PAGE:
So to the cast.
David Niven plays his role as the real James Bond almost seriously. Bar the occasional moment where he cannot avoid the slapstick, such as the giant stone tossing event in the hallway of the mansion with the faux Scottish family of siren-like young girls, or his somewhat inexplicable stammer; his approach to being the real 007 is pretty dead pan. Being the main axel of the movie's chassis, Niven does well to not fall into the ridiculous and nonsensical humour that Sellers so often found unavoidable.
Sellers, at first is utterly captivating as the suave and sophisticated secret agent. Demonstrating a devastating charm as Bond, whilst also looking remarkably like he's just stepped out of a Beatles tribute. With a voice like silk, exuding an all too brief confidence before falling into utter and complete madness. It's my understanding that each director was not aware of the other directors intentions, or how they were shooting their segments, and for a time, Sellers believed he should be playing Bond seriously. This shows, and leads me to believe that he would, in fact, have made a rather good James Bond, given the opportunity. However it was not meant to be, and it's not long before he's rolling around in Pyjamas and camping it up for the camera – at times appearing almost resentful of his performance.
Ursula Andress is as seductive and beautiful as ever as Vesper Lynd, orchestrating the real James Bond's movements from afar through their video watches (a nod to Q and his inventive gadgets). Woody Allen plays... well, the same role he plays in absolutely everything – a neurotic dweeb with a penchant for jewish stereotypical humour that is as infuriating as it is obnoxious. Here, however, his character is that of James Bond's nephew. Orson Welles is outstanding as the evil villain Le Chiffre. There's no sign's of malfunctioning tear ducts here, just a giant personality and a booming voice, and a game of Baccarat that is peppered with magic tricks by way of a distraction from his obvious X-Ray Spectacles, allowing him to cheat. Welles and Sellers share one amazing scene together, in which neither was shot at the same time. This results in a quite absurd but hugely amusing exchange between the two over the Baccarat table - “You amuse me Mr. Bond” says Welles, “I'm glad you're enjoying me,” replies Sellers.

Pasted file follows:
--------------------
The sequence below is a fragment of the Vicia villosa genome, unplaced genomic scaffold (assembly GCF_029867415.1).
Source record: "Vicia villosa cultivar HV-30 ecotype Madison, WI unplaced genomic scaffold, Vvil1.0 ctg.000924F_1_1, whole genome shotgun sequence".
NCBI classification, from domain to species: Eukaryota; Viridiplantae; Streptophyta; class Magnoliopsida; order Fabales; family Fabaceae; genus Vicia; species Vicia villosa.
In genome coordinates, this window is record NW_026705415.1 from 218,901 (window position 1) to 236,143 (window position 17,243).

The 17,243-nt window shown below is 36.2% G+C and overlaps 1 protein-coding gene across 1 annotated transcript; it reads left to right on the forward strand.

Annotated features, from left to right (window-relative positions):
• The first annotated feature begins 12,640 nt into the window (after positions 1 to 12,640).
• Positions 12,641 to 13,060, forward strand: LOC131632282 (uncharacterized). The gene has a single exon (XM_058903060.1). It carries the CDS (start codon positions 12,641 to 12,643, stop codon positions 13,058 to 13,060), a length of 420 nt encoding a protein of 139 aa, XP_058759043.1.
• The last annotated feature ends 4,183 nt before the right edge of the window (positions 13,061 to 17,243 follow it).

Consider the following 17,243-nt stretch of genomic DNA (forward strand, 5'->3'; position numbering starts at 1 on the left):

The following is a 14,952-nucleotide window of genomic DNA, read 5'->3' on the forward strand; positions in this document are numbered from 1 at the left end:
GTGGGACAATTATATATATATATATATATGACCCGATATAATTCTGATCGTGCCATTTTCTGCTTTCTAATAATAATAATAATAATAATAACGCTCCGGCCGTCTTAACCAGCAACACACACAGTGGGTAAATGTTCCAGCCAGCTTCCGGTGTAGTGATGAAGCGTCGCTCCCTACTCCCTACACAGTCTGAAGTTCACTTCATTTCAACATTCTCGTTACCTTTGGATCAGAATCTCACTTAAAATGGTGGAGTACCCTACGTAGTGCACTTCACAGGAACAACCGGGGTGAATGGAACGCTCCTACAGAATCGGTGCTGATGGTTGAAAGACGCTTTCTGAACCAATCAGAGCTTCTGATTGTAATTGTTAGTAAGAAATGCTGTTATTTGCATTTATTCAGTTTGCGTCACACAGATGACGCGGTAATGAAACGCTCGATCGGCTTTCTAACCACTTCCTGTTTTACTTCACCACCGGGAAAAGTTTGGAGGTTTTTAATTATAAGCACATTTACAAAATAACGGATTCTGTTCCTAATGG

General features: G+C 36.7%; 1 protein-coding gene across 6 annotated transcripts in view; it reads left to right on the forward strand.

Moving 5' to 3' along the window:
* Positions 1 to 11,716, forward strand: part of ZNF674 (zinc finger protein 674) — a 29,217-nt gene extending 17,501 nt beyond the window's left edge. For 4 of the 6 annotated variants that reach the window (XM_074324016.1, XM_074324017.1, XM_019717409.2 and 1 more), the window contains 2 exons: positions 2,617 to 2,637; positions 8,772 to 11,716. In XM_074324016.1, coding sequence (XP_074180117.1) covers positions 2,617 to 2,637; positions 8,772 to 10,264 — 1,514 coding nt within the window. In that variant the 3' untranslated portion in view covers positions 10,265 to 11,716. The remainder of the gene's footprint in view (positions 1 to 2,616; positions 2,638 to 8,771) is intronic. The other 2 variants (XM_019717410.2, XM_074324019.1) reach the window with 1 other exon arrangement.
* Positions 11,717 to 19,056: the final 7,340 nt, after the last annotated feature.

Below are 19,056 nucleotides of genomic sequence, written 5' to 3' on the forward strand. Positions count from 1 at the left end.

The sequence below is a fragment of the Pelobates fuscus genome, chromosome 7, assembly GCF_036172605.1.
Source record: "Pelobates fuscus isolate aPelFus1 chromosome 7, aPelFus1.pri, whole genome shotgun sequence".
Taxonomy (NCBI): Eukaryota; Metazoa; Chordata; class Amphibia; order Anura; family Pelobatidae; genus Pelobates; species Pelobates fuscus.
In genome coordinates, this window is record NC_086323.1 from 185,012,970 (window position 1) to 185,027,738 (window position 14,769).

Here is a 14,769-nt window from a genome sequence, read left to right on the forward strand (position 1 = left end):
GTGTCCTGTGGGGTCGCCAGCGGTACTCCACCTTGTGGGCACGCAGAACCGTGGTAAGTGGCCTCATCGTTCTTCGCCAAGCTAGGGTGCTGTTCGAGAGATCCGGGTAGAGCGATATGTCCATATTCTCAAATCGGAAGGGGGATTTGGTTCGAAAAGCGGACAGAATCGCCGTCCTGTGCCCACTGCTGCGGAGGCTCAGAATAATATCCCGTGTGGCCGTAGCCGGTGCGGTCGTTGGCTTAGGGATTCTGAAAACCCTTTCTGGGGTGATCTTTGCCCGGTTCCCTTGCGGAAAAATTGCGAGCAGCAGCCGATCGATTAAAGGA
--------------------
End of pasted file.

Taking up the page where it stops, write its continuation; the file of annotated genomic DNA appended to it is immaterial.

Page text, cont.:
With a cameo from Peter O'Tool as a Scottish Piper shortly after the real James Bond blows open a door with an LSD bomb, and a disturbingly creepy appearance from Ronnie Corbit, it's easy to say that the cast for Casino Royale is reason enough to watch the movie, even if the plot is virtually non existent. Not to mention the fact that Burt Bacharach provided a score that is to this day outstanding, and featured the Herb Alpert and the Tijuana Brass, lending a sense of authenticity for the movie, and adding occasionally to the absurdity of what's going on on screen.
Casino Royale is not a Bond movie by any reckoning. It's the scattered pieces of an idea that may have seemed reasonable on paper, but in effect proved to be a bit of a disaster. Lessons can be learned from the multi-directorial approach, and from the distinct lack of communication between the directors, resulting in a virtually non existent narrative. However, for all its failings, it's not without its moments of quality. At the time of its release, receiving more than its fair share of unhealthy criticism, it's easy to understand why it wasn't a success, but looking back we can find some moments of enjoyment in the utterly insane plot and the flagrant disregard for conforming to the rules of cinema. If you've never seen it, you probably should – if only for the cast. Perhaps a rental prior to diving in for the purchase.